Yossi Benayoun: A cult Liverpool hero who was much more than that

At time of an irresistible partnership formed between two of the best players to have graced the club during the Premier League era, Steven Gerrard and Fernando Torres, one player in the rough of things was the diamond of Dimona, Yossi Benayoun.

Having managed an impressive 47 appearances across his debut season in 2007/08, he found himself next best behind the pair in the club’s goalscoring charts, tied with Dirk Kuyt and Peter Crouch on 11 goals.

Known for his elegant style, complemented by his low centre of gravity and neat eye for a pass, he earned the respect of many at Anfield. Benayoun, who became just the third player from his country to represent the club — after Avi Cohen and Ronny Rosenthal — when he signed from West Ham United in 2007, is largely renowned as Israel’s greatest football export, something which will come as no surprise to many on Merseyside.

When he signed for the club, his arrival was overshadowed by the captures of both Torres and Ryan Babel in the same week, from Atlético Madrid and Ajax respectively. Make no mistake about it though, his impact was just as significant.

During his time as a Red, the Israeli became the first player to score a hat-trick in the FA Cup, Champions League and Premier League — an improbable yet remarkable achievement.

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Tireless energy and overall commitment are generally enough to endear yourself to a home crowd. However, add a blend of genius and suddenly there becomes the opportunity to leave your stamp on a club, something Benayoun certainly did at Liverpool.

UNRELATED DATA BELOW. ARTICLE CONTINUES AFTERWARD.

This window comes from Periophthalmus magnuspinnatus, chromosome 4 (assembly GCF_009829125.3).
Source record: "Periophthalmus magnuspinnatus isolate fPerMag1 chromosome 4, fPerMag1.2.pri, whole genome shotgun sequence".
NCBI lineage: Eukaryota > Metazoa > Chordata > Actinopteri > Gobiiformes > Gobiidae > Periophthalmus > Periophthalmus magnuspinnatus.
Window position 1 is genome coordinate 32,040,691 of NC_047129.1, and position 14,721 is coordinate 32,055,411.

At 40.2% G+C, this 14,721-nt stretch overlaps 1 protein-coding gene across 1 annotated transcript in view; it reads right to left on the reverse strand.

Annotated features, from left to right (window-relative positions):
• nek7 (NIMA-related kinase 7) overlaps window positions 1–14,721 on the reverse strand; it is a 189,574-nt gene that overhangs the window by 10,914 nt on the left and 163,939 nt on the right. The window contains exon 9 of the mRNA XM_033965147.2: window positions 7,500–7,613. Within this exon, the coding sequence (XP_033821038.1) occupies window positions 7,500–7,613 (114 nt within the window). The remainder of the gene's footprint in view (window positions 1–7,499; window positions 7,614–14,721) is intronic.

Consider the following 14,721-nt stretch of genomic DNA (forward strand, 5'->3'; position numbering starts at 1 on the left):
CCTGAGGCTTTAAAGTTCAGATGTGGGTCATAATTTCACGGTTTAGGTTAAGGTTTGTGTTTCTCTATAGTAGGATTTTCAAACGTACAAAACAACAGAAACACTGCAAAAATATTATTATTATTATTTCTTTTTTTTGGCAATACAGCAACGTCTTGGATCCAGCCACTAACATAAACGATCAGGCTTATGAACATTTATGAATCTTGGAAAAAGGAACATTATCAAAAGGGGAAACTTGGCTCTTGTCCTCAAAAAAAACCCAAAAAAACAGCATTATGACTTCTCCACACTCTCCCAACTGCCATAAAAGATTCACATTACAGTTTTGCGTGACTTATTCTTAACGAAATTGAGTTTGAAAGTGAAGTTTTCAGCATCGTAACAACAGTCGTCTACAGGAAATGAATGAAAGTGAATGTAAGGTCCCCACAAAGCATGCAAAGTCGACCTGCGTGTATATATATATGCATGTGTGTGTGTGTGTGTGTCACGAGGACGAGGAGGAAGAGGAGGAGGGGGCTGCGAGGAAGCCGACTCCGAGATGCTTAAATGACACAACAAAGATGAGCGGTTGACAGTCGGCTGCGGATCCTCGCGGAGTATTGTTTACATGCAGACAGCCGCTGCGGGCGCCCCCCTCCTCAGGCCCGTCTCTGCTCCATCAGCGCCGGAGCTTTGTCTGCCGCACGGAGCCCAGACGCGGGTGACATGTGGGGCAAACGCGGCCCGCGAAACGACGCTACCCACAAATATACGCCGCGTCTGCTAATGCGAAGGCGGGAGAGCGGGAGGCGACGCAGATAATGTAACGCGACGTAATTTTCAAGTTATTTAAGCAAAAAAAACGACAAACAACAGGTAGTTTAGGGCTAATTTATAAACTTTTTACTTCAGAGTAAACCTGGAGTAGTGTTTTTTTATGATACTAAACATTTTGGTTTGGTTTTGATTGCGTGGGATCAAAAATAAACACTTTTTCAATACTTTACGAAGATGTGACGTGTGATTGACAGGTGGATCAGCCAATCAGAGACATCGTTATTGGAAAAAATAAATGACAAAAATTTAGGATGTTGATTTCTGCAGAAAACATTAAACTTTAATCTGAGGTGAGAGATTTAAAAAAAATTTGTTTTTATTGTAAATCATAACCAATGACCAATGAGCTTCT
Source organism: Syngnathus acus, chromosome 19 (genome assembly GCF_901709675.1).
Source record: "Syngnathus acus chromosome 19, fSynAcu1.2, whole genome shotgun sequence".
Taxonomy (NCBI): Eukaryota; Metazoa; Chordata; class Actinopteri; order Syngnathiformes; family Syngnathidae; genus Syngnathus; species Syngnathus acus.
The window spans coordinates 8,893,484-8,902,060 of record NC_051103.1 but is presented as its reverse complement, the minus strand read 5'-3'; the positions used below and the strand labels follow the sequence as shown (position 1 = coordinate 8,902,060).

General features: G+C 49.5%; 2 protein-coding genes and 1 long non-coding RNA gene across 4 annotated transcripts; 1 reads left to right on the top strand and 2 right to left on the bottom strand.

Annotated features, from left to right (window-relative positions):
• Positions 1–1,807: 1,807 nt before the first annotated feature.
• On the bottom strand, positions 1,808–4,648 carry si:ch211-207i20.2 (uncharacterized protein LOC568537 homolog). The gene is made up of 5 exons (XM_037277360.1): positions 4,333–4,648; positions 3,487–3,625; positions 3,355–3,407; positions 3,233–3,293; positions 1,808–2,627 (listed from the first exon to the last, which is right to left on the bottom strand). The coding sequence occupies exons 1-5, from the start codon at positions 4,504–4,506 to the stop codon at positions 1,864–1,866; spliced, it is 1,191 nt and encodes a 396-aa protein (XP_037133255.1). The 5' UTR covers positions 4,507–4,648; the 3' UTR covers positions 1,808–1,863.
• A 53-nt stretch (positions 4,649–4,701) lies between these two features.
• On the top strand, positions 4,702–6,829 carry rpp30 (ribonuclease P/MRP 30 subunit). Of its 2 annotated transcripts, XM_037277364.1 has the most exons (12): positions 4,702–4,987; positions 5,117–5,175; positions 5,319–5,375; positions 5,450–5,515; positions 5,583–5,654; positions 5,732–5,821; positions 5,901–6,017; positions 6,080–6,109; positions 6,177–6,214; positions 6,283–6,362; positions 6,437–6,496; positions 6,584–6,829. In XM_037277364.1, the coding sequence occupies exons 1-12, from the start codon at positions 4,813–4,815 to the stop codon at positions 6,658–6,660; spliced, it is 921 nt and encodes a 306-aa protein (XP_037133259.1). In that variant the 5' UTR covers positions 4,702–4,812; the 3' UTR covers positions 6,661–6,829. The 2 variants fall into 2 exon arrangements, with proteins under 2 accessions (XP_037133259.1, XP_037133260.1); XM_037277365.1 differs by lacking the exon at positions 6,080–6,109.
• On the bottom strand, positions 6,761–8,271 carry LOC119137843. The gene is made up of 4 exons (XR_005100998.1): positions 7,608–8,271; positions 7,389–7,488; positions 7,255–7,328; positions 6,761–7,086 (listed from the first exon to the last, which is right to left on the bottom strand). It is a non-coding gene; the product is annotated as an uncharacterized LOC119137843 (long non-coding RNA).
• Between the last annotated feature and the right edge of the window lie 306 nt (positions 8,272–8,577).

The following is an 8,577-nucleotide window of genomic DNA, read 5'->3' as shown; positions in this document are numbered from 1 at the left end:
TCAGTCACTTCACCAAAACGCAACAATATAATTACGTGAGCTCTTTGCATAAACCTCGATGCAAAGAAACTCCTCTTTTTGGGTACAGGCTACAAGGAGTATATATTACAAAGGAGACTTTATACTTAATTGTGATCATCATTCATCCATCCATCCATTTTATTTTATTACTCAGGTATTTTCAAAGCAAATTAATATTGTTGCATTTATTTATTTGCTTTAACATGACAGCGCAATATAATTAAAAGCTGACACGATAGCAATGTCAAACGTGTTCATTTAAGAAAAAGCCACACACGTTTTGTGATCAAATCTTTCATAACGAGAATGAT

By no means will the featherweight be regarded as the best to pull on the shirt, but some of his punches will hardly be forgotten in a hurry. Throughout his time on Merseyside, never did Benayoun shy away from a challenge. This was exemplified in the frantic 4-4 draw against Arsenal, when he scored twice and assisted once, and also when he dealt Real Madrid a knockout blow at the Bernabéu.

On several occasions Benayoun dazzled with his faultless dribbling ability and, despite appearing a player that would have no grip on a game physically, he could certainly hold his opponents and choke them with his natural ability to glide into dangerous areas undetected. The impact of a player so slight in reality could hardly have been greater given the opportunity.

Irrespective of the fact that other players during his Liverpool career grabbed the headlines, including the likes of Gerrard, Torres and Xabi Alonso, Benayoun was still a silky magician and a true joy to watch.

James Miller

Contributor. Bobby Firmino enthusiast. Miller, not Milner.

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